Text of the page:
When drive, competitiveness and commitment are too much.
Jeff Bezos, the Chairman and CEO of Amazon, is hailed as one of the most prominent captains of industry. Known for his charisma, business prowess, and bold, innovative ideas, Bezos’ pursuits are driven by tenacity and an urgent sense of mission. For many, his professional trajectory and key role in the growth of e-commerce is inspirational. But Amazon employees have discovered another side to this dynamic leader.
Working for Bezos is quite a challenge. He is a typical alpha male: hardheaded, task-oriented and extremely opinionated. He is known to get very upset when things do not go his way, and living up to his excessively high standards can feel like a mission impossible.
The more pressure Bezos feels to perform, the more his leadership style transforms from being constructive and challenging to intimidating and even abusive. He is known for outbursts of anger when things don’t go his way – a consequence of his total commitment to customer service – and for making demoralising statements like, “Why are you wasting my life?”, “I’m sorry, did I take my stupid pills today?” or “This document was clearly written by the B team. Can someone get me the A team document?”
In his dynamic, metrics-driven corporate culture, there is little time for soft talk. He is even known to walk away from meetings if people do not get to the point quickly. Faced with this alpha male behaviour, people who work for him do so in constant fear. While this Darwinian-like, performance-based culture reaps benefits for Amazon’s customers, it comes at the price of a devalued and demoralised workforce.
Leader of the pack
Although there are many successful female leaders, in general, they tend to be not as intimidating and abrasive as the typical alpha, who is generally male. In fact the term “alpha male” derives from the animal world, where the alphas are among the highest ranked individuals within a given group. They are the ones in the community from whom the others get their cues; who are in charge; and who have priority with respect to food and mating. If we take bands of gorillas as an example, any challenge to the alpha silverback – either directly or indirectly – is regarded as an unacceptable threat, to be dealt with decisively and savagely.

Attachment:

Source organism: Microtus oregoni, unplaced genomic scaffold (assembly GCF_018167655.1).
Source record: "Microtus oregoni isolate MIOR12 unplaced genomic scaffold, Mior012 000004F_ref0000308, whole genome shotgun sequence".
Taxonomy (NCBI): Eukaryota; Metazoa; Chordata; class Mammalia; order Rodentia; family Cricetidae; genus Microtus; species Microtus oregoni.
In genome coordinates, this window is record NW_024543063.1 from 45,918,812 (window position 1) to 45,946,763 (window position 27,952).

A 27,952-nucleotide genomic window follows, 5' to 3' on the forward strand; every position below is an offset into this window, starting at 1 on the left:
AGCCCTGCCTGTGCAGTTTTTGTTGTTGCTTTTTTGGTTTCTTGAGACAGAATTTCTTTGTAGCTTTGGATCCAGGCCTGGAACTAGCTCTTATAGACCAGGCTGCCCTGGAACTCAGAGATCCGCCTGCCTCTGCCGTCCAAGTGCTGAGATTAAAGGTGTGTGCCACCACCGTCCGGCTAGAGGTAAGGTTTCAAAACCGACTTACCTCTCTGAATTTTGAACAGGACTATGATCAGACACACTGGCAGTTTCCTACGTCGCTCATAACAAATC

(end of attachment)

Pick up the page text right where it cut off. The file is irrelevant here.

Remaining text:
Similarly in the Homo sapien’s world, alphas are only happy when they are in charge. Generally, they are autocratic, intensely competitive, and very results-oriented achievers who insist on top performance both from themselves and from others. Through courage, confidence, tireless energy and a fighting spirit, they lead others in competitive and crisis situations. Their great sense of responsibility can bring organisations to new levels of accomplishments. But the characteristics that make alphas great can also lead to their downfall.
The high cost of alpha leadership
Hubris is one example. An alpha’s exceptional strengths can become a tragic flaw, especially when they fail to recognise their limits due to excessive narcissistic behaviour. They often lack emotional intelligence and, with their own needs taking centre stage, they are not good at sensing other people’s feelings or considering another person’s perspective. This single-minded focus, hard-driving competitiveness, interpersonal impatience, and difficulties in controlling their anger often endanger their interpersonal relationships.
As pressures increase, an alpha’s leadership style can move from constructive and challenging to one of intimidation and even abuse. In many instances, people working for alpha male leaders suffer from low morale, high absenteeism, high levels of stress and burnout. Not surprisingly, given their dysfunctional behaviour, companies run by destructive alphas can easily go down the drain.
Alternative models of leadership
Given the high organisational costs to companies, has the aggressive, alpha male style of leadership had its day? Should we be looking for alternative models?